The writer is a former ambassador.
The Zardari credo: “Greater love has no man than this, that he lay down his friend’s for his life’ was in action as Yousuf Raza Gilani was led to slaughter. And even as his head was being held up for public gaze by the judge-run Election Commission yet another – Makhdoom Shahabuddin – was en route to the scaffold; alas, he met his end before he got there. And now it’s Raja’s turn.
Allegations of corruption against most of those in Zardari’s coterie are as long as one’s arm but those against Raja exceed the length of the entire body. In that sense he was the logical choice for the PM slot in a kleptocracy like ours. Why else choose someone whom the public holds responsible for their suffering and needlessly raise everybody’s hackles, includingthose of PPP loyalists?
Equally inexplicable, and therefore suspicious, was the ease with which Zardari was able to force his selection down the throats of allied parties. What was the payoff? There had to be one, considering they are all in it to rob. Besides, the kind of unity on display was not merely unnatural but incestuous.
We will know the answers to these questions soon enough; but what we will never know is how the other parties expect to live down their decision to support Raja; and no one person more so than Saleh Faisal Hayat, who voted for Raja although earlier he had termed him “the bane of Pakistan.”
If there was any love for democracy among the masses the election of Raja will have put paid to it. It’s now impossible for an intelligent and well-informed person to seriously contend that our politicians are capable of self-improvement. It seems best to embrace the doom assigned.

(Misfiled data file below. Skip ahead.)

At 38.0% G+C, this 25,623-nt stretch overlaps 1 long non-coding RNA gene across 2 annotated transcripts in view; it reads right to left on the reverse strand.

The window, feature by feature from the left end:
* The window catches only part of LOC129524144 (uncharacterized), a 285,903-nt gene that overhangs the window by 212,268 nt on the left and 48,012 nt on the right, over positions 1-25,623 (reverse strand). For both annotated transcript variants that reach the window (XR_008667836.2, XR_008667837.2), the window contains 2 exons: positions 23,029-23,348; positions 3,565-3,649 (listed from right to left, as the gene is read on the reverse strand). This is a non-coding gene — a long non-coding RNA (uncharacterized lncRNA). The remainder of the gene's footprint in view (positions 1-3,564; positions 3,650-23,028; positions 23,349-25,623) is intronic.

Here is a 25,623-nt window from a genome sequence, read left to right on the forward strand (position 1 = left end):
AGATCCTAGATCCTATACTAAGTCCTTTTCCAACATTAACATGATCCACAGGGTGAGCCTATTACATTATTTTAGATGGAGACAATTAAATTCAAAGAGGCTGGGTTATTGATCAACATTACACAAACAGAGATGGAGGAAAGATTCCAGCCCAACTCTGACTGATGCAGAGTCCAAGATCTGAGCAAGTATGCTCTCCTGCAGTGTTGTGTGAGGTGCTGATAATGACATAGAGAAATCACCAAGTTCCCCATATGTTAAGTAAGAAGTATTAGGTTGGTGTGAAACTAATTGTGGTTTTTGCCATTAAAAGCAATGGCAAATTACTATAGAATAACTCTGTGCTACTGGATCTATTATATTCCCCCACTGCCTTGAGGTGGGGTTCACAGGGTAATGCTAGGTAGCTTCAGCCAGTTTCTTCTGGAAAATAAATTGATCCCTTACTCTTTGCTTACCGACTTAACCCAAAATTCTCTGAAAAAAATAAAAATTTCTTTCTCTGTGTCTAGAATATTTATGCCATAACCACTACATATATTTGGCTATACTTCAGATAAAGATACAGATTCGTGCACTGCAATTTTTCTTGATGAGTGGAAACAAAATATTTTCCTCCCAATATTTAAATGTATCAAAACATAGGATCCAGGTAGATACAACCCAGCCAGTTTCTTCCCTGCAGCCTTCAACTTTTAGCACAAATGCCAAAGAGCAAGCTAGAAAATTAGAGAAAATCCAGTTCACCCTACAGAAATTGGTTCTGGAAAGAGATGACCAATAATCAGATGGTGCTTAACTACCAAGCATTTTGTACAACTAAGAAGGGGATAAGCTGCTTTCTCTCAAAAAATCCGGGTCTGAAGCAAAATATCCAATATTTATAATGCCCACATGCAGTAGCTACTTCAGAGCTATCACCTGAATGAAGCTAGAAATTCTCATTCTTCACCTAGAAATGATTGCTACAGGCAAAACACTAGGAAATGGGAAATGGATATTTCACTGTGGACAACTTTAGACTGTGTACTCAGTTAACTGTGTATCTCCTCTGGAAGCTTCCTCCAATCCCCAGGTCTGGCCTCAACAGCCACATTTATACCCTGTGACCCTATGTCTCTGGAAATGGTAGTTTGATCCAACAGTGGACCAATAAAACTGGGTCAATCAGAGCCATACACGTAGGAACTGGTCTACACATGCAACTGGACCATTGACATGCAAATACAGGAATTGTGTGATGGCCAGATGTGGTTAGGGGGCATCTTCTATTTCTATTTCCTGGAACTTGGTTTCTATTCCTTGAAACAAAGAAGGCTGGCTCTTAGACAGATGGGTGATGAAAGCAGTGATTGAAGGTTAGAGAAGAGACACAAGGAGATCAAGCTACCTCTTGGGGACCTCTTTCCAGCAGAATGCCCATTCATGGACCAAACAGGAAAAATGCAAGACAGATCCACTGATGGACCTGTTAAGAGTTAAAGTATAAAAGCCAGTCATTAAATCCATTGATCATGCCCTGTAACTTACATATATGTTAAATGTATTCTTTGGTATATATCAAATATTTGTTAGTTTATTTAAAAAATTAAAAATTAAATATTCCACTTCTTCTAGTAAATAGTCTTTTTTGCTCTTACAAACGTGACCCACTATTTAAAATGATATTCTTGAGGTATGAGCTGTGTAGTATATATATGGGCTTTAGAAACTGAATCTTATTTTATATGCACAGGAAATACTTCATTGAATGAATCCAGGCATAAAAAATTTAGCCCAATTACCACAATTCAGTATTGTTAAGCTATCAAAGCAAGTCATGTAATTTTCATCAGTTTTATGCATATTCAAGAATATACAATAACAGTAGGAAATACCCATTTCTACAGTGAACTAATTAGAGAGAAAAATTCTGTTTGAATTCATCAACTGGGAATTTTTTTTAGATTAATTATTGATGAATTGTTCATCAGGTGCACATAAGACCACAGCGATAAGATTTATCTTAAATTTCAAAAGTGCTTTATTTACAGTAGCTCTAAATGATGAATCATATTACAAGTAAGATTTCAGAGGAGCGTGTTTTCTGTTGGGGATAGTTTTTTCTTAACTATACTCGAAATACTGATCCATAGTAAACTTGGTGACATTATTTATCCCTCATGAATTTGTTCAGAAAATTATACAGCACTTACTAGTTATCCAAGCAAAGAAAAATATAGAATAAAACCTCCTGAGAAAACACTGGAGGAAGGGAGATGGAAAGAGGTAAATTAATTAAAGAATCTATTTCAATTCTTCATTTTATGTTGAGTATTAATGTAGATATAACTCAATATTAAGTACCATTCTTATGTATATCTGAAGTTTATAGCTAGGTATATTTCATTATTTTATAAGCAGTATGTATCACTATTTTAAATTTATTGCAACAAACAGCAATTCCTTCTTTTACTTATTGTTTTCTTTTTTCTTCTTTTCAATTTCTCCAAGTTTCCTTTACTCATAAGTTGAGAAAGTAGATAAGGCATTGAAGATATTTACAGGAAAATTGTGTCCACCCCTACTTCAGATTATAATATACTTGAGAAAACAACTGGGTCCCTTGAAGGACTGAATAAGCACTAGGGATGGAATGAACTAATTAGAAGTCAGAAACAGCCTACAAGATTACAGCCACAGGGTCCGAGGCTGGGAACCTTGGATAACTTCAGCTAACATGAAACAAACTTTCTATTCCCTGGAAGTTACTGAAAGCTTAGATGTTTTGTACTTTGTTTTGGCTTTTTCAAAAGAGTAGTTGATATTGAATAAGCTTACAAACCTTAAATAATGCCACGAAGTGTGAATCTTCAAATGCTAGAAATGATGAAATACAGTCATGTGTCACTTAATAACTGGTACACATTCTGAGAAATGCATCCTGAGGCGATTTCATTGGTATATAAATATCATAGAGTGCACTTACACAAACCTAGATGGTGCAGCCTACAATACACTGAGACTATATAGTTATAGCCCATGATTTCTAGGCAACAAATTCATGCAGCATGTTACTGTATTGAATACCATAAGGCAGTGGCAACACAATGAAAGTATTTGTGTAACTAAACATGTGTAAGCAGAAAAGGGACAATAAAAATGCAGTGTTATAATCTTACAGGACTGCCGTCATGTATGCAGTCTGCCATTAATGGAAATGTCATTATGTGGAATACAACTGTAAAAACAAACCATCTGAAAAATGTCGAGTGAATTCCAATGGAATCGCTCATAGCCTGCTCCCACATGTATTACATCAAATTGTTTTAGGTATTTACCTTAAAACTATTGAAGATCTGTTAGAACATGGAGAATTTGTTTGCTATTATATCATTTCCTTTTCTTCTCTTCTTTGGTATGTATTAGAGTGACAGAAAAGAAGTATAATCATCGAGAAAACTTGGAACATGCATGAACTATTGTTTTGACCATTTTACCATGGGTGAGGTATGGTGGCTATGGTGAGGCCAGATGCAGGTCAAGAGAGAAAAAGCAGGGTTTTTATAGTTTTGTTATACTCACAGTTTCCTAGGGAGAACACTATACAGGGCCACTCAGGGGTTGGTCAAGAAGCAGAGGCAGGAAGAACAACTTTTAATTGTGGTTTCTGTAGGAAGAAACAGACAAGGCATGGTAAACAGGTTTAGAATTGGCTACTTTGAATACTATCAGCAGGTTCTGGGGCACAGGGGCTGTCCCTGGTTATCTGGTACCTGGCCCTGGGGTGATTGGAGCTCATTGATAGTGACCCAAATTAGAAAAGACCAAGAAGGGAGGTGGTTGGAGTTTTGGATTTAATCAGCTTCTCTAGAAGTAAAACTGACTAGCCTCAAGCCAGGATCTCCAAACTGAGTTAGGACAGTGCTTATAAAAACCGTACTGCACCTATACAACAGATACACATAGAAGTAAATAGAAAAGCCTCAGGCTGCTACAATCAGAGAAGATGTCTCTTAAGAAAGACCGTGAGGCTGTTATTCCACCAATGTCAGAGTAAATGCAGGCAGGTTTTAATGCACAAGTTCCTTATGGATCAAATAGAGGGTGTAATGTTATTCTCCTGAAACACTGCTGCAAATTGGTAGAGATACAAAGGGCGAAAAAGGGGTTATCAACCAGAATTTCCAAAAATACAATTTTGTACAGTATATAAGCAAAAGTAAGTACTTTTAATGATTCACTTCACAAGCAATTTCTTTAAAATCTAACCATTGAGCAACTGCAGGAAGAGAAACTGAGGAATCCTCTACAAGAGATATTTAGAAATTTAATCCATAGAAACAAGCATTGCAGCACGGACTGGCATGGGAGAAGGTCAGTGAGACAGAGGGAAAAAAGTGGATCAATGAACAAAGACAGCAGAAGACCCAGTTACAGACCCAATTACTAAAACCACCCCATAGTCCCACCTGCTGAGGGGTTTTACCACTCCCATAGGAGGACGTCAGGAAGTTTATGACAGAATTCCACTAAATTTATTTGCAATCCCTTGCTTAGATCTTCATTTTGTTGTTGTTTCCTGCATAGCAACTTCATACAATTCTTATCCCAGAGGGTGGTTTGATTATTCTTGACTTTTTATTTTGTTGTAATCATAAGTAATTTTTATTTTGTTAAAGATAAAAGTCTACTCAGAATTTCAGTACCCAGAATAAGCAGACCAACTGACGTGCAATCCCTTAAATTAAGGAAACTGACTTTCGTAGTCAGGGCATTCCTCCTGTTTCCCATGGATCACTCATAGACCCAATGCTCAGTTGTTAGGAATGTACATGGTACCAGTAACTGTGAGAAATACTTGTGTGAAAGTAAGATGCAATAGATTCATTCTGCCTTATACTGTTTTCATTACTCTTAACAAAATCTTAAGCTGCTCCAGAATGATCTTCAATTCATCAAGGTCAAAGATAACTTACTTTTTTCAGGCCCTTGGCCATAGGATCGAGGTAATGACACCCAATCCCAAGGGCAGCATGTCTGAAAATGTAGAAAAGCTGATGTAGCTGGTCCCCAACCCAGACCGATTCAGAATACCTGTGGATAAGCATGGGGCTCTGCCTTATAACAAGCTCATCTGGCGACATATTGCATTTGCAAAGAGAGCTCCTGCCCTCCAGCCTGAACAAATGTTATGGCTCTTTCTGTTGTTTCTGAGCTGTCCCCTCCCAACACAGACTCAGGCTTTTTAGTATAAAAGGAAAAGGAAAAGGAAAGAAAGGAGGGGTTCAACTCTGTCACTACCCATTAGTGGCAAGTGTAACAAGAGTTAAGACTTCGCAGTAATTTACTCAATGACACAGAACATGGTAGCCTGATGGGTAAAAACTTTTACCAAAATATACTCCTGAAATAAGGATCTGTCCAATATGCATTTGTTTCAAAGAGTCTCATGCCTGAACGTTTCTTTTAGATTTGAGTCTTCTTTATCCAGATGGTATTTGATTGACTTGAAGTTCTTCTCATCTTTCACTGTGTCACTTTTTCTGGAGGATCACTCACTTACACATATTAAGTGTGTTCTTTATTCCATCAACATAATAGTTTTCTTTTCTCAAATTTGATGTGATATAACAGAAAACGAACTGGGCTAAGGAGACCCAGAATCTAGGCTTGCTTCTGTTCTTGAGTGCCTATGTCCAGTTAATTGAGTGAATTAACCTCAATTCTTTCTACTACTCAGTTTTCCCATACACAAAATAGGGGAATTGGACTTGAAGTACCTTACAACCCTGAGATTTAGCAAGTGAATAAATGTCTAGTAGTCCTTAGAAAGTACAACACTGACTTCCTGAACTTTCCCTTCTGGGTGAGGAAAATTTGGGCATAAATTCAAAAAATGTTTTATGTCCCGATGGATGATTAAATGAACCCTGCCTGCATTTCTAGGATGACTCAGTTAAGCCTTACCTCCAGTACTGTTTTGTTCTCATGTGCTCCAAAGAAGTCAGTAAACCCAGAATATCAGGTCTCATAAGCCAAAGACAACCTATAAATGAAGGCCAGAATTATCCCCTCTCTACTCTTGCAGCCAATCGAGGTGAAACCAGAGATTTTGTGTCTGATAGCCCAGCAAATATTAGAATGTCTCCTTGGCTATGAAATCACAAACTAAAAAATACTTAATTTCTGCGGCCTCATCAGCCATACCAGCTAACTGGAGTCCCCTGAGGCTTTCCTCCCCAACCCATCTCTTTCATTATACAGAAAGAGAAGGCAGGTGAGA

Almost from the first day the regime took office, it was expected to fail or be kicked out. Why and wherefore it was not has many explanations, save to say that those who swore that crime does not pay will be hard put to it to explain why the Supreme Court, having had Zardari in its crosshairs for nearly four years, failed to act. And curiously their anger and sense of failure has made it easier to speculate what’s in store for the coming months.
From the current shambles and the merry-go-round of prime ministers, a “caretaker” or, someone who could be more appropriately called the “undertaker” prime minister will be conjured up. The foremost tasks assigned to this nemesis of Zardari will not only be to write the now infamous letter but also refer the matter of presidential immunity to the judiciary.
It will be a historic judgment, but a predictable one. It will reflect public opinion more than law but that’s the besetting sin of most democracies.
It won’t really matter what people say about the judiciary being hyperactive, discriminatory, fixated on getting rid of Zardari Inc; overstepping its authority, etc., etc. The court will be viewed as doing the right thing, even if it is for the wrong reason. And that will suffice to appease an infuriated public which blames Zardari for all their suffering and desperately wants to see the back of him.